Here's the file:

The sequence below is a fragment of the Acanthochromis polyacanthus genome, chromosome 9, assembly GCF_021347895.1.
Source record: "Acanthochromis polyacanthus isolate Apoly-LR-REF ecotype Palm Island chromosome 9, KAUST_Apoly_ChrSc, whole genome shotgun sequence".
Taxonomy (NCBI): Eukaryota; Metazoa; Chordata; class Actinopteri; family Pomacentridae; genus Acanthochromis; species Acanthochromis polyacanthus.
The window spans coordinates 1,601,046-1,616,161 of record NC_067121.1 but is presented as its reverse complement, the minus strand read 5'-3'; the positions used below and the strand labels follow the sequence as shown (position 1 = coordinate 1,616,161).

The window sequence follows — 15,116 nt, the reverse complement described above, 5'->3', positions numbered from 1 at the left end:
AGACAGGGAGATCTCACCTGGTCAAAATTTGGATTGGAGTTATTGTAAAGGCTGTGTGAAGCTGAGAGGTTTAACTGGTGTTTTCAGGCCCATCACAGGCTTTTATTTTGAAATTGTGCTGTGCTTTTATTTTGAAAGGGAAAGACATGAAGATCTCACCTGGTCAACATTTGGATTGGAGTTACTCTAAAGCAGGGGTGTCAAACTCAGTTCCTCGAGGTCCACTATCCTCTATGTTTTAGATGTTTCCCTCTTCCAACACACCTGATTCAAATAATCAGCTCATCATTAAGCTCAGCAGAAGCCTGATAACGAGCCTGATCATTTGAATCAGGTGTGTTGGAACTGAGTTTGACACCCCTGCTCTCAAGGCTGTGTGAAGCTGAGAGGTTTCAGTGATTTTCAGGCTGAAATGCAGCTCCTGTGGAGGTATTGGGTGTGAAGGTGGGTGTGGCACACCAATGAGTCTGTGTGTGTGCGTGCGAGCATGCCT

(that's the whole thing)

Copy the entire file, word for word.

The sequence below is a fragment of the Acanthochromis polyacanthus genome, chromosome 9, assembly GCF_021347895.1.
Source record: "Acanthochromis polyacanthus isolate Apoly-LR-REF ecotype Palm Island chromosome 9, KAUST_Apoly_ChrSc, whole genome shotgun sequence".
Taxonomy (NCBI): Eukaryota; Metazoa; Chordata; class Actinopteri; family Pomacentridae; genus Acanthochromis; species Acanthochromis polyacanthus.
The window spans coordinates 1,601,046-1,616,161 of record NC_067121.1 but is presented as its reverse complement, the minus strand read 5'-3'; the positions used below and the strand labels follow the sequence as shown (position 1 = coordinate 1,616,161).

The window sequence follows — 15,116 nt, the reverse complement described above, 5'->3', positions numbered from 1 at the left end:
AGACAGGGAGATCTCACCTGGTCAAAATTTGGATTGGAGTTATTGTAAAGGCTGTGTGAAGCTGAGAGGTTTAACTGGTGTTTTCAGGCCCATCACAGGCTTTTATTTTGAAATTGTGCTGTGCTTTTATTTTGAAAGGGAAAGACATGAAGATCTCACCTGGTCAACATTTGGATTGGAGTTACTCTAAAGCAGGGGTGTCAAACTCAGTTCCTCGAGGTCCACTATCCTCTATGTTTTAGATGTTTCCCTCTTCCAACACACCTGATTCAAATAATCAGCTCATCATTAAGCTCAGCAGAAGCCTGATAACGAGCCTGATCATTTGAATCAGGTGTGTTGGAACTGAGTTTGACACCCCTGCTCTCAAGGCTGTGTGAAGCTGAGAGGTTTCAGTGATTTTCAGGCTGAAATGCAGCTCCTGTGGAGGTATTGGGTGTGAAGGTGGGTGTGGCACACCAATGAGTCTGTGTGTGTGCGTGCGAGCATGCCT